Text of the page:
Adelheid Mers | Art Critic's Choice | Chicago Reader

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Adelheid Mers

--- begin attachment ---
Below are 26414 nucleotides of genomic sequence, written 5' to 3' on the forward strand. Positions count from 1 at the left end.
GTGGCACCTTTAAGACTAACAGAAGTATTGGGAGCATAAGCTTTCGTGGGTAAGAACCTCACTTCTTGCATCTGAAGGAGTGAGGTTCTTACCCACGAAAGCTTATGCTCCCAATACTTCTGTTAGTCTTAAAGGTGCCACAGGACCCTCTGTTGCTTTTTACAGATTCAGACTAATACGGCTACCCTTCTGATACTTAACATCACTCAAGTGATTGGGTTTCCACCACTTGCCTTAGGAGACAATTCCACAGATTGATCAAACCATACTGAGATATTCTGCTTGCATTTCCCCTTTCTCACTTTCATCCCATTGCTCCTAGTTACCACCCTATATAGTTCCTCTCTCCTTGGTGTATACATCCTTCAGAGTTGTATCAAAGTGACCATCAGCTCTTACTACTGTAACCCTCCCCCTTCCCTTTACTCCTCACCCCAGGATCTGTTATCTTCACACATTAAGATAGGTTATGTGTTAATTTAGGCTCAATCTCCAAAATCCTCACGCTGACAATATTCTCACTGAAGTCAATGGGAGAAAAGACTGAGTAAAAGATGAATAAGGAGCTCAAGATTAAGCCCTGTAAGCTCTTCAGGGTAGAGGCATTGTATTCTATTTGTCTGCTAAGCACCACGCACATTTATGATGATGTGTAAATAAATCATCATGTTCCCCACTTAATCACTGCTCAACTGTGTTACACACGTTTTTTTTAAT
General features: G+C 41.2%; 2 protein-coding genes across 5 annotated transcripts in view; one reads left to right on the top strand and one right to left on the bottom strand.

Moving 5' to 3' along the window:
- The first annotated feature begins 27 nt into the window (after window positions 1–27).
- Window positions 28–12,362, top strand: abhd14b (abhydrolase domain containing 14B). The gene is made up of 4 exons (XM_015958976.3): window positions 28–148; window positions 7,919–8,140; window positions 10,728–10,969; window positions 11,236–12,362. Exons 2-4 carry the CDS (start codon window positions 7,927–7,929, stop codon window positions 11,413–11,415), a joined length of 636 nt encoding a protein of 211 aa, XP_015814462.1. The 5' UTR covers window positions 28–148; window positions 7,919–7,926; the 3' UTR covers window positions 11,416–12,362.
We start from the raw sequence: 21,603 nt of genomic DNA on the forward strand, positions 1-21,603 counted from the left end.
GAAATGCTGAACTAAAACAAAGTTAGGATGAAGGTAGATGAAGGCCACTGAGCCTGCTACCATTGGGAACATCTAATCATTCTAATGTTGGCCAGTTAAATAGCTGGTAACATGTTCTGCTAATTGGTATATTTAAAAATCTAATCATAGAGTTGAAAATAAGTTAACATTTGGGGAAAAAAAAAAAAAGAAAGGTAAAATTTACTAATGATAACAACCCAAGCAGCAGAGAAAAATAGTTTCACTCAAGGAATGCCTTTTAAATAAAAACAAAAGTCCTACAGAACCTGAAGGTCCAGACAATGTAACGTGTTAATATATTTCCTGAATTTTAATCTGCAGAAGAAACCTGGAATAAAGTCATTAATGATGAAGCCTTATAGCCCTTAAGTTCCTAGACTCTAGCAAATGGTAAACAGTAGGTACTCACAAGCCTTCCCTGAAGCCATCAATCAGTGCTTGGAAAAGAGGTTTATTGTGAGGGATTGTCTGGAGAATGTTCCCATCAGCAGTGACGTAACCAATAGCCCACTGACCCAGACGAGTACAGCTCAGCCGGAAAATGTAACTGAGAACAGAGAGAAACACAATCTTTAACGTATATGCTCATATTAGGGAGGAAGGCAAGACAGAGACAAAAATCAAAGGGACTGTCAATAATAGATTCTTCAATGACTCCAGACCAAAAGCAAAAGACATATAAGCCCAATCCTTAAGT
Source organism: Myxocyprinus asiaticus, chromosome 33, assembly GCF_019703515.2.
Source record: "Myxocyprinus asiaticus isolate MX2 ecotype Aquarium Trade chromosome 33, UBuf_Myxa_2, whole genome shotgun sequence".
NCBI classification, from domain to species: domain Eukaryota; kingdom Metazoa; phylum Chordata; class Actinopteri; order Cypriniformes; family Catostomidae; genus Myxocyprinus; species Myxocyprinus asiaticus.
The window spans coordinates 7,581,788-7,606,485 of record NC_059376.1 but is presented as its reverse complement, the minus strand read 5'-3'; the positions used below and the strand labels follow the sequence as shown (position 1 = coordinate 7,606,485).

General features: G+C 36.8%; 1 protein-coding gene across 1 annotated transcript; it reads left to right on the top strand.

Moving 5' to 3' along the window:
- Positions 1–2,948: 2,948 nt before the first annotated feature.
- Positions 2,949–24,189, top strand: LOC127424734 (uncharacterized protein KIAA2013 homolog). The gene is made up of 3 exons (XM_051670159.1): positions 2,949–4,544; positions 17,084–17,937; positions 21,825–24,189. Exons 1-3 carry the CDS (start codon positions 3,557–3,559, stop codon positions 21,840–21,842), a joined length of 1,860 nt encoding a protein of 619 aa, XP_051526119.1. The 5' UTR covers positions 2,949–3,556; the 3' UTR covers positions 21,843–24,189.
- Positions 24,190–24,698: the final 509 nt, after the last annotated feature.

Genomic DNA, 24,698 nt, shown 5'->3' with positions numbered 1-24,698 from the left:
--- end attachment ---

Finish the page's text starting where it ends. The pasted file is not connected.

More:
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Adelheid Mers first became known for multicolored light projections, but since 2000 she's been creating some of the most original art I've seen--large digital diagrams that elucidate ideas in books that have engaged her. Three untitled diagrams from her series "Images After George Lakoff: Moral Politics--How Liberals and Conservatives Think" are now on view at the Page Brothers Open Studio. One compares Lakoff's notions of the "ideal liberal" and "ideal conservative" using simple icons and text: citizenship requires either "fearless responsibility" or "fierce patriotism." Mers pushes art's boundaries by immersing the viewer in abstract concepts, but the aesthetic dimension is here too: the colors in these elegant poster-size works are echoed in the different-colored tulle pom-poms hung around the room, which connect colors to thoughts--and thought to light. She also acknowledges her own biases in this pointed election-year show; another diagram includes concentric circles on the left that take up much more space than the hierarchical ladder on the right. Page Brothers Open Studio Project, 179 N. State, through September 12. Hours are noon to 6 Thursday through Saturday; the closing reception is noon to 4 Sunday, September 12; 773-368-0377.

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